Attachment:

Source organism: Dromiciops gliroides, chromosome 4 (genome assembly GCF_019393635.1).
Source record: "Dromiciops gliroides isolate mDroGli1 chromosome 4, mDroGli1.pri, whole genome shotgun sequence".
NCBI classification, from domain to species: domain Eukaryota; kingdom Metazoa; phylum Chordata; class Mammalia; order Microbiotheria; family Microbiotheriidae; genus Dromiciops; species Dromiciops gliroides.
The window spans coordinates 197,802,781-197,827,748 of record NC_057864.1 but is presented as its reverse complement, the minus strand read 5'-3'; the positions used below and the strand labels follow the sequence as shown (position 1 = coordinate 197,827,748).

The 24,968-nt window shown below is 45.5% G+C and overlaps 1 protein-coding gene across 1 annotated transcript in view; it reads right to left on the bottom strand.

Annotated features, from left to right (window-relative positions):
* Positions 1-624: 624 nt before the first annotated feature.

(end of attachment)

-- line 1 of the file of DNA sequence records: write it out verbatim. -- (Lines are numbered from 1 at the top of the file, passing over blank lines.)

Source organism: Dromiciops gliroides, chromosome 4 (genome assembly GCF_019393635.1).